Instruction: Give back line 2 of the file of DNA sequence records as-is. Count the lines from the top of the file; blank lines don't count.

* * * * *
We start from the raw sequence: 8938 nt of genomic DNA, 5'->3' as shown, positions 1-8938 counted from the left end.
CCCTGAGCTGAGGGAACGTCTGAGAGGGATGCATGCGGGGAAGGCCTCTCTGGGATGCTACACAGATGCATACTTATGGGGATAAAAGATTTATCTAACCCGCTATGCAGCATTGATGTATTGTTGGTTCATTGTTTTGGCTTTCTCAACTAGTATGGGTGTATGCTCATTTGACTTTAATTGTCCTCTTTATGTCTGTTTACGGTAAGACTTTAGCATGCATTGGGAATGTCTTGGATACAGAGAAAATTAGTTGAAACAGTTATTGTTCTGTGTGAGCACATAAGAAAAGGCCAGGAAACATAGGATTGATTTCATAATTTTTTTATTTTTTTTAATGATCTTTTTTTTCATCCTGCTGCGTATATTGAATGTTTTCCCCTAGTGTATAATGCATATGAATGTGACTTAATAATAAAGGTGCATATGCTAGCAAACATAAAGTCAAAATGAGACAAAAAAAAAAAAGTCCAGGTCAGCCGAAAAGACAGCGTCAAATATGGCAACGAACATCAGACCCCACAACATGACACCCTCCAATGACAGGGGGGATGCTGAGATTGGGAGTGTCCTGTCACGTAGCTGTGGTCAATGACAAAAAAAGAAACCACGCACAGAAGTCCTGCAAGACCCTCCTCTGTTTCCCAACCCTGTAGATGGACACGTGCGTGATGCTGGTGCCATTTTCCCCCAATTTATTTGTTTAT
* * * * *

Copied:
CCCTGAGCTGAGGGAACGTCTGAGAGGGATGCATGCGGGGAAGGCCTCTCTGGGATGCTACACAGATGCATACTTATGGGGATAAAAGATTTATCTAACCCGCTATGCAGCATTGATGTATTGTTGGTTCATTGTTTTGGCTTTCTCAACTAGTATGGGTGTATGCTCATTTGACTTTAATTGTCCTCTTTATGTCTGTTTACGGTAAGACTTTAGCATGCATTGGGAATGTCTTGGATACAGAGAAAATTAGTTGAAACAGTTATTGTTCTGTGTGAGCACATAAGAAAAGGCCAGGAAACATAGGATTGATTTCATAATTTTTTTATTTTTTTTAATGATCTTTTTTTTCATCCTGCTGCGTATATTGAATGTTTTCCCCTAGTGTATAATGCATATGAATGTGACTTAATAATAAAGGTGCATATGCTAGCAAACATAAAGTCAAAATGAGACAAAAAAAAAAAAGTCCAGGTCAGCCGAAAAGACAGCGTCAAATATGGCAACGAACATCAGACCCCACAACATGACACCCTCCAATGACAGGGGGGATGCTGAGATTGGGAGTGTCCTGTCACGTAGCTGTGGTCAATGACAAAAAAAGAAACCACGCACAGAAGTCCTGCAAGACCCTCCTCTGTTTCCCAACCCTGTAGATGGACACGTGCGTGATGCTGGTGCCATTTTCCCCCAATTTATTTGTTTAT